divorce abandonment home

FAQ: My Marriage Just Isn’t Working. If I Leave My House, Can I Be Charged With Abandonment?

This is a good question and one that we hear all the time.  As a lawyer, I am of course, obliged to always give the first lawyer answer: and that is, “it depends!” Sorry about that, but it’s so often true.

A successful accusation of abandonment, or desertion, in a Virginia divorce, depends on several factors, but is mostly centered on one’s intent, or why the leaving happened.  When one spouse leaves the other unjustifiably and willingly with the intent to end their marriage with that action, the leaving might be considered abandonment— someone left without notice perhaps, in an effort to cause a divorce.

Abandonment to cause a Divorce

My description of this type of situation with our clients is that perhaps one spouse comes home one day, or maybe back from a military deployment, and finds the house almost empty with no spouse, kids or dogs present.  This is good evidence that the other spouse wants a divorce—and this action was meant to harshly make that happen! This is likely abandonment.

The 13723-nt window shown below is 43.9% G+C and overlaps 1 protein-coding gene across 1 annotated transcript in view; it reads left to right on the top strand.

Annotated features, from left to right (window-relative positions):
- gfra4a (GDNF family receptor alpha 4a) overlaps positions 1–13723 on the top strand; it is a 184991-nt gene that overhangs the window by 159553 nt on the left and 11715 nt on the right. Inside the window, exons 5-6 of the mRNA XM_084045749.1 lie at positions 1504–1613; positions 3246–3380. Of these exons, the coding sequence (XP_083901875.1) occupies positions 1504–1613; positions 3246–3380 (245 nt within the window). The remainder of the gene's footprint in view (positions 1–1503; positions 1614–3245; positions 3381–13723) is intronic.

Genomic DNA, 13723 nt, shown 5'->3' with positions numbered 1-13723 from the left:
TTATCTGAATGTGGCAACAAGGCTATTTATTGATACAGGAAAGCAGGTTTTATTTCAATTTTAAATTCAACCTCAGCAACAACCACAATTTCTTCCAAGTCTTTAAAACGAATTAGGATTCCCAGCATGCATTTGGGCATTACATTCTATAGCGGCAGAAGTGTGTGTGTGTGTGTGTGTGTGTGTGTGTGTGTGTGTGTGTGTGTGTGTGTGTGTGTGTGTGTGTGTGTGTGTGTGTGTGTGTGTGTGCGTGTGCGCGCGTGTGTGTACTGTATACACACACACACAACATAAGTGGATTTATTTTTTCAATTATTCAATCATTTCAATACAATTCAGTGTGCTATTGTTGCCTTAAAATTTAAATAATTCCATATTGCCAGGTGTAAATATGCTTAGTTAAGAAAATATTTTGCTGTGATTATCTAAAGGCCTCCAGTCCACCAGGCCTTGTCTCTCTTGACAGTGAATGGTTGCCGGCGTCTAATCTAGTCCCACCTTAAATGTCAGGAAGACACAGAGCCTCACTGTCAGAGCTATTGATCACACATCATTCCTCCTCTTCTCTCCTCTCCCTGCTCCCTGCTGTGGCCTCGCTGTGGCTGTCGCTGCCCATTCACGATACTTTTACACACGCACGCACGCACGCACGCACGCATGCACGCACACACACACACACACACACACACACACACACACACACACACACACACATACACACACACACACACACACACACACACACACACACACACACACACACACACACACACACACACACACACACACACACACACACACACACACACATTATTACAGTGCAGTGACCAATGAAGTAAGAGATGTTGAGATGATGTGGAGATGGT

On the other hand, if you and your spouse are separated, or separating, and you then leave the house, you cannot be charged with desertion as grounds for a divorce. You are not separating in order to cause a divorce, that’s already happening for other reasons.  You are separating to get a divorce started—which is required by law in Virginia.  This leaving is after the fact, so to speak, and this is likely not abandonment.

Of course, there are always exceptions…

There are situations in which your legal counsel might actually encourage or advise you to leave the marital home—certainly in situations of domestic abuse, or where children are neglected or reasonably in some degree of danger.

At our first meeting with you, we guarantee that we will answer all of your questions.  You will leave relieved and better able to respond to your situation. Give us a call as soon as soon as possible if you find yourself with questions about what to do next. We can be reached by phone at 757-656-1000 or or feel free to email us at info@attorneyholcomb.com. We look forward to seeing you soon.